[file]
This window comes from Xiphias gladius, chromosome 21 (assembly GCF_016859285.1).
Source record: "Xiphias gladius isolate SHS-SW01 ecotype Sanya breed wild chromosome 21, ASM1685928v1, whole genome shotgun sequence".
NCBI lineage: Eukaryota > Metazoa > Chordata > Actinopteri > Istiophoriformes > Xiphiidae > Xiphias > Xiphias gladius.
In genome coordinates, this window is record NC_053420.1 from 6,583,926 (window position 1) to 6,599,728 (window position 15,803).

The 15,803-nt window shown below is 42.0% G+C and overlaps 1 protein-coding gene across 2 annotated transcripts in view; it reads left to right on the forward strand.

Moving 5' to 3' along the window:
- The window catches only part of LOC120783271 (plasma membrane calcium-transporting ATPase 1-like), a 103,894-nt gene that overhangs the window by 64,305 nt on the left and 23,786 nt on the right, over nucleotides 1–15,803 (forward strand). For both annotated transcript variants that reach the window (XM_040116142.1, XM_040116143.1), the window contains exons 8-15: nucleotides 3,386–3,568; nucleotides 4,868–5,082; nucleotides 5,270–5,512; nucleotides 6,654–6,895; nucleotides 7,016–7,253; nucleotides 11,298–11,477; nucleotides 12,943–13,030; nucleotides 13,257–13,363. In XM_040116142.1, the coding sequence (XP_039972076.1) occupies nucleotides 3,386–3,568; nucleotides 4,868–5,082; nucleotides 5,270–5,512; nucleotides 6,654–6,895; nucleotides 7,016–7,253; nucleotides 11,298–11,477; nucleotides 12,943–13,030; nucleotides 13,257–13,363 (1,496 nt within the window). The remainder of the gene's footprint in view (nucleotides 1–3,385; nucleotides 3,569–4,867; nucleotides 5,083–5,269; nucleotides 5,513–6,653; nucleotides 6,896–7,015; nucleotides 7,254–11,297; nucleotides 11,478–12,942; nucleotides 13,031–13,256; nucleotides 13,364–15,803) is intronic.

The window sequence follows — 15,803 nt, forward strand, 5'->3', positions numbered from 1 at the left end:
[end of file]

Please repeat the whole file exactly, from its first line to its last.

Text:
This window comes from Xiphias gladius, chromosome 21 (assembly GCF_016859285.1).
Source record: "Xiphias gladius isolate SHS-SW01 ecotype Sanya breed wild chromosome 21, ASM1685928v1, whole genome shotgun sequence".
NCBI lineage: Eukaryota > Metazoa > Chordata > Actinopteri > Istiophoriformes > Xiphiidae > Xiphias > Xiphias gladius.
In genome coordinates, this window is record NC_053420.1 from 6,583,926 (window position 1) to 6,599,728 (window position 15,803).

The 15,803-nt window shown below is 42.0% G+C and overlaps 1 protein-coding gene across 2 annotated transcripts in view; it reads left to right on the forward strand.

Moving 5' to 3' along the window:
- The window catches only part of LOC120783271 (plasma membrane calcium-transporting ATPase 1-like), a 103,894-nt gene that overhangs the window by 64,305 nt on the left and 23,786 nt on the right, over nucleotides 1–15,803 (forward strand). For both annotated transcript variants that reach the window (XM_040116142.1, XM_040116143.1), the window contains exons 8-15: nucleotides 3,386–3,568; nucleotides 4,868–5,082; nucleotides 5,270–5,512; nucleotides 6,654–6,895; nucleotides 7,016–7,253; nucleotides 11,298–11,477; nucleotides 12,943–13,030; nucleotides 13,257–13,363. In XM_040116142.1, the coding sequence (XP_039972076.1) occupies nucleotides 3,386–3,568; nucleotides 4,868–5,082; nucleotides 5,270–5,512; nucleotides 6,654–6,895; nucleotides 7,016–7,253; nucleotides 11,298–11,477; nucleotides 12,943–13,030; nucleotides 13,257–13,363 (1,496 nt within the window). The remainder of the gene's footprint in view (nucleotides 1–3,385; nucleotides 3,569–4,867; nucleotides 5,083–5,269; nucleotides 5,513–6,653; nucleotides 6,896–7,015; nucleotides 7,254–11,297; nucleotides 11,478–12,942; nucleotides 13,031–13,256; nucleotides 13,364–15,803) is intronic.

The window sequence follows — 15,803 nt, forward strand, 5'->3', positions numbered from 1 at the left end: